Last year, our school had the opportunity for all elementary students to Zoom with Ruby Bridges, the civil rights icon who was the first Black student to integrate an all-white school in New Orleans. My students, who were second graders at the time of our Zoom call, are still talking about it. They frequently bring up Ruby’s actions for justice in the context of our learning. During Black History Month, they recall Ruby’s story and notice the ways so many Black Americans have had to take actions towards change in our nation’s history.
In our conversations about Ruby’s story, we continue to turn to her writing. My students loved hearing Ruby’s story in her own words on our Zoom call. Luckily, all kids have the opportunity to hear Ruby’s story in her own words through her written works.
I was 6 years old when Ruby Bridges released her picture book Through My Eyes in 1999 – the same age that Ruby was when she integrated William Frantz Elementary School in 1960. I remember picking up a copy of the book at school and poring over the pictures for hours. I read the book in the upper elementary grades with my teachers and was struck by Ruby’s experiences.
Today, we have multiple copies of Through My Eyes in my third grade classroom library. They are frequently read and revisited. When Ruby visited with us on Zoom, we added her latest book to our shelves: This Is Your Time.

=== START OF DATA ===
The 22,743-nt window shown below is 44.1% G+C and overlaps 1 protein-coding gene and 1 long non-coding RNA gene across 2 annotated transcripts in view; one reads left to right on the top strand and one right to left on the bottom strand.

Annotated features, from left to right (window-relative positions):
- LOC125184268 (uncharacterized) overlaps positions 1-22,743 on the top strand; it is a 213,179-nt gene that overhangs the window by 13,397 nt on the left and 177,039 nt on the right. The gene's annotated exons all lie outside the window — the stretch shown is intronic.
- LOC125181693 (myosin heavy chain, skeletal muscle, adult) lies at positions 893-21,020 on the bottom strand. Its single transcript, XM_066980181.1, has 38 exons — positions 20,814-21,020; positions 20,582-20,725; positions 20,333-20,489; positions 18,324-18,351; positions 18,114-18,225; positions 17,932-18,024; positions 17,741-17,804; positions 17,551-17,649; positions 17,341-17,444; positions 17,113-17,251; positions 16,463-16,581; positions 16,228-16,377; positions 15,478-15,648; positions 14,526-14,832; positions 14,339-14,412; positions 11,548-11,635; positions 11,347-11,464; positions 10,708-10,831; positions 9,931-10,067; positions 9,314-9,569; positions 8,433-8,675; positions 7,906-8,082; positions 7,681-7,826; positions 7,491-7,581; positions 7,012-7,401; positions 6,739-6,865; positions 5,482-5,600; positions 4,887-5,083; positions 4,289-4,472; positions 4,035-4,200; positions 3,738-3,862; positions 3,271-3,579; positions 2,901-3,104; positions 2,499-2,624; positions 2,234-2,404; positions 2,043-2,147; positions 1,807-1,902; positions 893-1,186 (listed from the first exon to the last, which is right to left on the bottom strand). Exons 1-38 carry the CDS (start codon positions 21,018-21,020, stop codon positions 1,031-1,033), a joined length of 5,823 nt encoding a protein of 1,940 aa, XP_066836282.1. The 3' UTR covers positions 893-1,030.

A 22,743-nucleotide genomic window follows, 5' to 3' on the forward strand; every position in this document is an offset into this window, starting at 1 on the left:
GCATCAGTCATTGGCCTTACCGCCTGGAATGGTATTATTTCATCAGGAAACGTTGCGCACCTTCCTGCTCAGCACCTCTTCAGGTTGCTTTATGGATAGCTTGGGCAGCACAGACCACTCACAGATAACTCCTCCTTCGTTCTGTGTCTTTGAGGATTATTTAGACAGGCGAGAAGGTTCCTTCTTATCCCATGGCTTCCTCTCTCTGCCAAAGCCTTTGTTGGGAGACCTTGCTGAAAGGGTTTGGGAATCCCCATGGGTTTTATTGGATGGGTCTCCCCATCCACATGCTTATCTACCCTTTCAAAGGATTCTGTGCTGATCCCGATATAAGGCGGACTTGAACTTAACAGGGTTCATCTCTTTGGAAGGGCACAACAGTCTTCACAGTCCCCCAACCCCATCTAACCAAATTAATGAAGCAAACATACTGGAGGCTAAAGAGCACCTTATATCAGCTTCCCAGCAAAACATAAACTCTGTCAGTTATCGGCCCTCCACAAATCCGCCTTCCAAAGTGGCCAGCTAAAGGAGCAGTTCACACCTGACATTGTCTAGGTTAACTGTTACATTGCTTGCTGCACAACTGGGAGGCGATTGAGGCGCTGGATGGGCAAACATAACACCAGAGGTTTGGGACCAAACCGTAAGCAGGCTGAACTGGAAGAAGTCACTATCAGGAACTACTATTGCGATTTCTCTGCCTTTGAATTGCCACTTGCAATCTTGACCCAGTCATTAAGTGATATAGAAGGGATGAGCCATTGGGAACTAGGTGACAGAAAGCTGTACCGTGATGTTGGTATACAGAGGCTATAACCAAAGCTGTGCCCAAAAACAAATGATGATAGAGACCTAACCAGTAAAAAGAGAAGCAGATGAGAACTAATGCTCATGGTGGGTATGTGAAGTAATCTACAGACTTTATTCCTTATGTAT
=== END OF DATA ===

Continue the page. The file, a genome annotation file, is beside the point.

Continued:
This Is Your Time is a letter to the young people of America. A call to action, it tells readers about how Ruby took steps towards justice during her time as a child, and how kids today can take steps towards justice, too. Ruby’s words are accompanied by photos – not just of her story, but of the stories of young people around the world who are demanding change.
This Is Your Time makes a great addition to classroom libraries at the upper elementary, middle, and high school level. During Black History Month and year-round, Ruby’s story reminds young people of how far we have come and how far we have left to go. Reading This Is Your Time reminds students that the time is now for them to use their voices to speak up for what they believe in.